The crowd that gathered in Main Plaza Sunday evening brought bold banners and evocative signs. They formed a circle in front of San Fernando Cathedral and joined in prayer and silent reflection for the plight of immigrant families separated at the border.
“In, silence we remember those in fear … in silence, we remember we are all human,” said Ann Helmke, community faith-based liaison for the City of San Antonio and director of Compassion San Antonio. Representatives from the Interfaith Welcome Coalition, Esperanza Peace and Justice Center, and hundreds of individuals also attended the grassroots event. (Click through the photo gallery above for more images.)
Word of the peaceful Vigil for Humanity began spreading Tuesday when local educators Yon Hui Bell and Rachel Jennings started organizing it via Facebook and contacting local organizations that support immigrants in the community.
“We called it a vigil for humanity because I think a piece of our humanity was lost with this policy [to separate undocumented children and parents], and we wanted people to take the time to think about how we got here as a nation,” Bell said.
“I would also like it to be a time when we reflect and strengthen our common humanity before we lose any more of it. We are allowing politics and religion and fear to dehumanize one another, and ourselves, and we need to think about that.”
The vigil, which began just as the evening Catholic Mass in the cathedral let out, brought together people of all ages, creeds, ethnicities, and walks of life from across the city.
Maria Berriozábal, the first Latina to serve on City Council, said she came because she was hurting emotionally.
“When we are hurting, we just want to be together and pray together,” she said. “Families are hurting, children are hurting … one just doesn’t know what to do. We feel futility.”
Sergio Rodriguez, a Lutheran seminarian who grew up in the Rio Grande Valley, said he came because the issue had been tugging at his heart. “Seeing how this issue has destroyed our culture of hospitality has crushed my soul,” he said. “Most importantly … we are all brothers and sisters in God’s family and we have to look at one another as family.”
Hundreds of “Families Belong Together” rallies are planned for June 30 across the U.S. as well as Puerto Rico, Canada, and Japan. An American Civil Liberties Union (ACLU) grassroots group, People Power, will hold a rally that day in San Antonio’s Main Plaza.
At the vigil Sunday evening, a parishioner from St. Mark’s Episcopal Church, who preferred not to give her name, said she couldn’t wait for other rallies that are planned because feels helpless right now. Her longtime friend and fellow church-goer carried a poster she had made: “I do care. Really.”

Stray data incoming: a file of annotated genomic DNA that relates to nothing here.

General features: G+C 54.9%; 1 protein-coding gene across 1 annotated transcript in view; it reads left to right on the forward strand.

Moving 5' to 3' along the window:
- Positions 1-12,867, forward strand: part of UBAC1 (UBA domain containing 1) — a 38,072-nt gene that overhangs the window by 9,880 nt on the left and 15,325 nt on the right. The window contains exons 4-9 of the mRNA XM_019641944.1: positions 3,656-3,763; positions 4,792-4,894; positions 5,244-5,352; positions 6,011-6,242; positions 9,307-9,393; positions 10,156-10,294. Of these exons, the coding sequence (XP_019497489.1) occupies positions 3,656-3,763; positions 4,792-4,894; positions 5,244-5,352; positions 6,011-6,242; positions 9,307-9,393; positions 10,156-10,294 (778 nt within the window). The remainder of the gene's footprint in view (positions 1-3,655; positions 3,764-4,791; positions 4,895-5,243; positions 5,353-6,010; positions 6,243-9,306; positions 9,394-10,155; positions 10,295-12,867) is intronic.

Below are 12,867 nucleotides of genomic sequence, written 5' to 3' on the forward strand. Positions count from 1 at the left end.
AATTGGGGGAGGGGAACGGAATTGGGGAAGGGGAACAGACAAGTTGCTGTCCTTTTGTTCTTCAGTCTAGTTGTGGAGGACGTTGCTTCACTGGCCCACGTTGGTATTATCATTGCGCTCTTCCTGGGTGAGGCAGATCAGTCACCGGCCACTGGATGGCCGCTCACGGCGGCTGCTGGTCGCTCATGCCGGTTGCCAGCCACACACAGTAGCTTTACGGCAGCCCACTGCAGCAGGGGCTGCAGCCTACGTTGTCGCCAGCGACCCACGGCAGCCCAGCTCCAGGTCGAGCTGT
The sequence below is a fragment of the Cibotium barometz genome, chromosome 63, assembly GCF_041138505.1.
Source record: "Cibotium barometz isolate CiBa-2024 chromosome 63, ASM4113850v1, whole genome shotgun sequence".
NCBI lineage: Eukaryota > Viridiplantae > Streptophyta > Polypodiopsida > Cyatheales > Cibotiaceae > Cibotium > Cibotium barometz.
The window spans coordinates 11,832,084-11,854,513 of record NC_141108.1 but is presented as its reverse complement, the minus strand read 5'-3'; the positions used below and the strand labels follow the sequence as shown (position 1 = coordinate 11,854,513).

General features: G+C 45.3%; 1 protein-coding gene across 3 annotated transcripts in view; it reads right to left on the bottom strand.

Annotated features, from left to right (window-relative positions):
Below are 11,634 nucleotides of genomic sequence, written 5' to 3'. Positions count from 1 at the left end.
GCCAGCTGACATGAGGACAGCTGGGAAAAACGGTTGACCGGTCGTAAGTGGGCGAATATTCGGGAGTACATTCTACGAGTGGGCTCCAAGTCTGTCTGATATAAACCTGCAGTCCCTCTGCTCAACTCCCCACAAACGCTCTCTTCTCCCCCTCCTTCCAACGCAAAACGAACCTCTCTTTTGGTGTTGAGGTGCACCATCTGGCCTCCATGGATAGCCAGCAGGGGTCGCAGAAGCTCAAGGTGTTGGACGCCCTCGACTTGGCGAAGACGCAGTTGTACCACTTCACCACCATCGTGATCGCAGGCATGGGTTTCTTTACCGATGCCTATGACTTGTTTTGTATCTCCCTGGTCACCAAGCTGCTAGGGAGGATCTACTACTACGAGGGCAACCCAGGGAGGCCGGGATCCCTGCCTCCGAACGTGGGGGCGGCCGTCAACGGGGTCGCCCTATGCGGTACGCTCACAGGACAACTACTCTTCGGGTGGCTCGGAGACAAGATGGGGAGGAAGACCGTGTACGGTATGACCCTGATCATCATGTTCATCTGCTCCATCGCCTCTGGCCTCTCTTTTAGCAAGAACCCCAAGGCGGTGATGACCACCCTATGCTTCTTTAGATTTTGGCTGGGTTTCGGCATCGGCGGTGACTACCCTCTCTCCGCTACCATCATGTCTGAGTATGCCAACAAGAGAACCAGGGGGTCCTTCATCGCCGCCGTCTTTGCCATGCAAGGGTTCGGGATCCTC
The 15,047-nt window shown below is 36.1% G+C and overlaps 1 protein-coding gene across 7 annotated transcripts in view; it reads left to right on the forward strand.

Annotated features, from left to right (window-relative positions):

“We wanted it to be sooner rather than later,” Jennings said. “Because we know the more organizing there is the better, but we just thought it was important to address it immediately.”
An hour earlier, just few miles away, another group gathered in front of the Bexar County Detention Center. They, too, carried banners and signs, but while the Vigil for Humanity was a quiet yet defiant protest, the Noise Demo planned by Cosecha Texas was intended to be loud and unruly.
Clanging on pots and pans, beating drums, and shouting into megaphones, the 30-40 or so people chanted, “Cops and borders, we don’t need ’em. What we want is total freedom!”
They called out to the detained immigrants they assumed were being held inside. Some shouting was heard coming from within the jail.
Marcia Suárez is a local organizer for Cosecha, a national movement fighting for the “permanent protection, respect, and dignity of the 11 million undocumented immigrants in the United States.” The group is planning a seven-day national strike, similar to the “day without immigrants” protest last year, and conducts various activist campaigns around the country.
Suárez said the purpose of Sunday’s demonstration in San Antonio was to let the people who are incarcerated hear that there are people on the outside waiting and fighting for them. She said the group also planned to join the Vigil for Humanity later in the evening.
Mayor Ron Nirenberg attended the vigil with his son but did not speak to the crowd. Jan Olsen, a volunteer with the Interfaith Welcome Coalition, also came. She said her efforts to help in-transit immigrants at the local bus station is what “keeps her sane in this world.”
But the vigil wasn’t about speakers stirring people to action, she said. “It’s about people coming together and being inspired and being comforted by each other’s presence.”